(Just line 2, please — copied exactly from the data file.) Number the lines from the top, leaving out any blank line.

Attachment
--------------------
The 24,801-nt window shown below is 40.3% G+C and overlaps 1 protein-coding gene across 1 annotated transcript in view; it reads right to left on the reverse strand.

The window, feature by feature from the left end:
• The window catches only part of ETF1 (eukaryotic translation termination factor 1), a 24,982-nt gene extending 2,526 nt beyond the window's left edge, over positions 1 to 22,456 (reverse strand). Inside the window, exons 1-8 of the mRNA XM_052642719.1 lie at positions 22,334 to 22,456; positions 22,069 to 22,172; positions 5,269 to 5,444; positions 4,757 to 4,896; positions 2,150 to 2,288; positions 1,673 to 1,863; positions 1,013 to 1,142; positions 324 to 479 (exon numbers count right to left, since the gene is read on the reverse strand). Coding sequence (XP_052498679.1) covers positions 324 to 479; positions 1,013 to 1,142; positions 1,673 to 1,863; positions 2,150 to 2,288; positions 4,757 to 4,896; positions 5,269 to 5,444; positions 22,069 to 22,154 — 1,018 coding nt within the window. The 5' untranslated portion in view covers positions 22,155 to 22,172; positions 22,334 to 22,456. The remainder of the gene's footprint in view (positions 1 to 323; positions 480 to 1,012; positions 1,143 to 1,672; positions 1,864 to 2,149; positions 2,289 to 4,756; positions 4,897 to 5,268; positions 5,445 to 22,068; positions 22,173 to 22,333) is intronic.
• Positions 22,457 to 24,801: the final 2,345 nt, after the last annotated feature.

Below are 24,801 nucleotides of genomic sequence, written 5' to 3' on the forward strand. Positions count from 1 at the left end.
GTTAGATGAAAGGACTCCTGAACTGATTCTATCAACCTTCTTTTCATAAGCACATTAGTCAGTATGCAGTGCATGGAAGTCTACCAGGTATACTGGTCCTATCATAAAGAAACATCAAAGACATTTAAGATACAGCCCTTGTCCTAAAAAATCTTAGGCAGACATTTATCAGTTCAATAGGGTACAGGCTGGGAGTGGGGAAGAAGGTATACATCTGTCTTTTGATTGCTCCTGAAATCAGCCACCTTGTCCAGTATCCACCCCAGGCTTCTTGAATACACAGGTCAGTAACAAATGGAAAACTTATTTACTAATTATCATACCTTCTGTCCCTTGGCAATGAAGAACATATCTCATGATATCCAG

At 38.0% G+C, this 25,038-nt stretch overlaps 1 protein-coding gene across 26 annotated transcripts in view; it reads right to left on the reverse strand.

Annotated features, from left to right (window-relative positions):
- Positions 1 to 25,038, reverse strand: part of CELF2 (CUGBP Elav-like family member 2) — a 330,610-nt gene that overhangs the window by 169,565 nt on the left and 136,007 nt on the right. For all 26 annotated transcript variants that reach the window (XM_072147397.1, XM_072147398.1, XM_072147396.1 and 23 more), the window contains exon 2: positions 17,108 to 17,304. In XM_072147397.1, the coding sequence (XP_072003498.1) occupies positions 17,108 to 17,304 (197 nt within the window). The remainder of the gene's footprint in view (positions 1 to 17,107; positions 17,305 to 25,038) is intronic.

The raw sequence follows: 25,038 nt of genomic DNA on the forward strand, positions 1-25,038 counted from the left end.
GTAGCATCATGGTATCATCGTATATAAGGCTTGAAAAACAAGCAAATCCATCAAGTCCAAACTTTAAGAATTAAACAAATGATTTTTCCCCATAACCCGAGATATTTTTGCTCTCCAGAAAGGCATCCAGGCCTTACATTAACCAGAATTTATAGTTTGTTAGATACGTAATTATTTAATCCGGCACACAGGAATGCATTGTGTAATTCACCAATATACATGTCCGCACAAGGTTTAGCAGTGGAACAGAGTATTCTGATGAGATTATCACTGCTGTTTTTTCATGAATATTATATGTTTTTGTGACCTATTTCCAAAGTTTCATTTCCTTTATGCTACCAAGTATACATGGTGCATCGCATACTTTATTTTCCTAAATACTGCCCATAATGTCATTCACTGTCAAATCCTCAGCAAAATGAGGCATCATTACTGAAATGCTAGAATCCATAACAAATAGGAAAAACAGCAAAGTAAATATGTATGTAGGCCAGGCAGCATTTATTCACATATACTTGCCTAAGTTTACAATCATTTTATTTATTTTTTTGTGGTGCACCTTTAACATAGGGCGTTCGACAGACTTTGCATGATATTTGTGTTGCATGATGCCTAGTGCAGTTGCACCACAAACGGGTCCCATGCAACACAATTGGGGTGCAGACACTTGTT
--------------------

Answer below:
The window, feature by feature from the left end: